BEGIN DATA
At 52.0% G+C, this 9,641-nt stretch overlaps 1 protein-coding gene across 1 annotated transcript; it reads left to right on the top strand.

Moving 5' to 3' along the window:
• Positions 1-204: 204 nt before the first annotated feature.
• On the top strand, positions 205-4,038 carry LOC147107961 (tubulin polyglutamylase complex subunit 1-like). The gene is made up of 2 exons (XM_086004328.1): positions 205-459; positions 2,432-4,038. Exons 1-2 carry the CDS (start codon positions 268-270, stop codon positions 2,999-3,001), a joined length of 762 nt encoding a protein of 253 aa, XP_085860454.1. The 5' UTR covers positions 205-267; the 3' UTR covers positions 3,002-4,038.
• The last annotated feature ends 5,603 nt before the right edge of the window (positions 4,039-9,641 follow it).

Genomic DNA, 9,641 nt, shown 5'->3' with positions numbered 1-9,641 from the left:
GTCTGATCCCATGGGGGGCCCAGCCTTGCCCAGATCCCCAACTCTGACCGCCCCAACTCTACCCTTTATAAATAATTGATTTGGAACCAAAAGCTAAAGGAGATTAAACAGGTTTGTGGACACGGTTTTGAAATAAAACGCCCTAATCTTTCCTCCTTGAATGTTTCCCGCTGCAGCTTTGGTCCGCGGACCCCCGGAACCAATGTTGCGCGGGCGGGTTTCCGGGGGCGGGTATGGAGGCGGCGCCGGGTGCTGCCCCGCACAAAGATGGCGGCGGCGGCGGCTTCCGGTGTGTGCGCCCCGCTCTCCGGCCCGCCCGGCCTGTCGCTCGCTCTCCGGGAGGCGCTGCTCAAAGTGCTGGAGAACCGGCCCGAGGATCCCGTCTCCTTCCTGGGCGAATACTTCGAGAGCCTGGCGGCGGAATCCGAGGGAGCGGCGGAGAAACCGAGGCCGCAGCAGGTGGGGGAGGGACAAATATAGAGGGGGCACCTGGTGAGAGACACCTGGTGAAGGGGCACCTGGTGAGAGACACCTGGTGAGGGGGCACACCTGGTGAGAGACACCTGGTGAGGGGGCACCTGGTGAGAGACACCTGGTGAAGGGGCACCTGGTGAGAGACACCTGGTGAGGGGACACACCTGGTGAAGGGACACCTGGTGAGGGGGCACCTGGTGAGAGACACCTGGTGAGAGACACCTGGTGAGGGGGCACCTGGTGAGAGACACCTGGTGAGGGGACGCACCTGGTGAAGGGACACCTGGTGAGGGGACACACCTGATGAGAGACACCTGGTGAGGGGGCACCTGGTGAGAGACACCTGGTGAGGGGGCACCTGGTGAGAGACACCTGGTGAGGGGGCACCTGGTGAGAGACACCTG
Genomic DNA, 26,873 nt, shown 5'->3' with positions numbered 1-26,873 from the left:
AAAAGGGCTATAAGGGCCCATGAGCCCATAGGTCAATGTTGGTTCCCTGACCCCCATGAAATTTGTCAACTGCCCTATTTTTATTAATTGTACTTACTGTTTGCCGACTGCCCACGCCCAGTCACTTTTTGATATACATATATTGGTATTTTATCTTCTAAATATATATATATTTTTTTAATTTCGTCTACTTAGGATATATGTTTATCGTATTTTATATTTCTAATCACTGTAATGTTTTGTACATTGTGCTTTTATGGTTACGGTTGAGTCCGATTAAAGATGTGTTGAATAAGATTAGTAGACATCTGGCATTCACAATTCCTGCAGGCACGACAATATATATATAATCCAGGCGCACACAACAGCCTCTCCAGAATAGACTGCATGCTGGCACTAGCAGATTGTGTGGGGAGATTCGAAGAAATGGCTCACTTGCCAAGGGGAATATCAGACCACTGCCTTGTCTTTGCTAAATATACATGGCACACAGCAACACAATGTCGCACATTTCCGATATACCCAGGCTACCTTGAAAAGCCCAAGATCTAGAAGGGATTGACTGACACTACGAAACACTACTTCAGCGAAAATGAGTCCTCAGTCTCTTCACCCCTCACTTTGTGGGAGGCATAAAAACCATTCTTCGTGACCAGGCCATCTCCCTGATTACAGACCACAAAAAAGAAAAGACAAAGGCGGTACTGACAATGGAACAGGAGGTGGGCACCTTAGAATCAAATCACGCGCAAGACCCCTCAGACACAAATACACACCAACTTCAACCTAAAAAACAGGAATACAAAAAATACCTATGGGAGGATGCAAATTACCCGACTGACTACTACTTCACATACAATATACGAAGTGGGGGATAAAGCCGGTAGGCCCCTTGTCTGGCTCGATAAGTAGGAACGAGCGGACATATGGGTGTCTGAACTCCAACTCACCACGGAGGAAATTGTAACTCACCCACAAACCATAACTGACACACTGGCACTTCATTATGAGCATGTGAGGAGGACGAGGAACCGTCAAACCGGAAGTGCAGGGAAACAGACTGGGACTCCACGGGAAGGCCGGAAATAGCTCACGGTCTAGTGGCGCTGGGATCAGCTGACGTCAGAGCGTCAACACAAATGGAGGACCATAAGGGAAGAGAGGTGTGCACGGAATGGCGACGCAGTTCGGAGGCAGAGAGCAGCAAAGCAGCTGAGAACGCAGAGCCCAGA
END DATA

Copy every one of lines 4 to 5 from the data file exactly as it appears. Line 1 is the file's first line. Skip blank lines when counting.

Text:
• On the top strand, positions 205-4,038 carry LOC147107961 (tubulin polyglutamylase complex subunit 1-like). The gene is made up of 2 exons (XM_086004328.1): positions 205-459; positions 2,432-4,038. Exons 1-2 carry the CDS (start codon positions 268-270, stop codon positions 2,999-3,001), a joined length of 762 nt encoding a protein of 253 aa, XP_085860454.1. The 5' UTR covers positions 205-267; the 3' UTR covers positions 3,002-4,038.
• The last annotated feature ends 5,603 nt before the right edge of the window (positions 4,039-9,641 follow it).